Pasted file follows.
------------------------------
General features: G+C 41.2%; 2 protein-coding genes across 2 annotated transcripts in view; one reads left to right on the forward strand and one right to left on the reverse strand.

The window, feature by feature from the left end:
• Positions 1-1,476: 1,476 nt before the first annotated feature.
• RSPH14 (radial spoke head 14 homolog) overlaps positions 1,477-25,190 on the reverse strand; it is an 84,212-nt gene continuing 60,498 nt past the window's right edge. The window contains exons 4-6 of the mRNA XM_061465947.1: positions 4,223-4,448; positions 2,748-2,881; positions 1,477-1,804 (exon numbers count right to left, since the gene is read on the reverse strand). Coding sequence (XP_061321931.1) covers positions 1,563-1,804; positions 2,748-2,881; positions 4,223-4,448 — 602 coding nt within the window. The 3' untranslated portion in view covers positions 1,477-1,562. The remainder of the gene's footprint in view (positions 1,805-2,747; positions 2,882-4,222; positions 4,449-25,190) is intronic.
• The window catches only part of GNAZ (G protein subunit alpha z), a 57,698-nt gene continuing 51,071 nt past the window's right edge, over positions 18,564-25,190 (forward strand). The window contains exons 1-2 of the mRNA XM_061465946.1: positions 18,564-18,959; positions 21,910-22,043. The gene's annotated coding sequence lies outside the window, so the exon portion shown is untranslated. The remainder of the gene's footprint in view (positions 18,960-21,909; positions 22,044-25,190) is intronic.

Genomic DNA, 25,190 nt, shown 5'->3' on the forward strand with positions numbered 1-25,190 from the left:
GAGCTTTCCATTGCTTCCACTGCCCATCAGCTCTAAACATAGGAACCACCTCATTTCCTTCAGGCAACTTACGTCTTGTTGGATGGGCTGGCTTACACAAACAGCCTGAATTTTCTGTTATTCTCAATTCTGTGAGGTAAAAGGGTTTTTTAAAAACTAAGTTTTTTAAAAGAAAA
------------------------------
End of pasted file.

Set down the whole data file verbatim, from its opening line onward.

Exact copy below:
General features: G+C 41.2%; 2 protein-coding genes across 2 annotated transcripts in view; one reads left to right on the forward strand and one right to left on the reverse strand.

The window, feature by feature from the left end:
• Positions 1-1,476: 1,476 nt before the first annotated feature.
• RSPH14 (radial spoke head 14 homolog) overlaps positions 1,477-25,190 on the reverse strand; it is an 84,212-nt gene continuing 60,498 nt past the window's right edge. The window contains exons 4-6 of the mRNA XM_061465947.1: positions 4,223-4,448; positions 2,748-2,881; positions 1,477-1,804 (exon numbers count right to left, since the gene is read on the reverse strand). Coding sequence (XP_061321931.1) covers positions 1,563-1,804; positions 2,748-2,881; positions 4,223-4,448 — 602 coding nt within the window. The 3' untranslated portion in view covers positions 1,477-1,562. The remainder of the gene's footprint in view (positions 1,805-2,747; positions 2,882-4,222; positions 4,449-25,190) is intronic.
• The window catches only part of GNAZ (G protein subunit alpha z), a 57,698-nt gene continuing 51,071 nt past the window's right edge, over positions 18,564-25,190 (forward strand). The window contains exons 1-2 of the mRNA XM_061465946.1: positions 18,564-18,959; positions 21,910-22,043. The gene's annotated coding sequence lies outside the window, so the exon portion shown is untranslated. The remainder of the gene's footprint in view (positions 18,960-21,909; positions 22,044-25,190) is intronic.

Genomic DNA, 25,190 nt, shown 5'->3' on the forward strand with positions numbered 1-25,190 from the left:
GAGCTTTCCATTGCTTCCACTGCCCATCAGCTCTAAACATAGGAACCACCTCATTTCCTTCAGGCAACTTACGTCTTGTTGGATGGGCTGGCTTACACAAACAGCCTGAATTTTCTGTTATTCTCAATTCTGTGAGGTAAAAGGGTTTTTTAAAAACTAAGTTTTTTAAAAGAAAA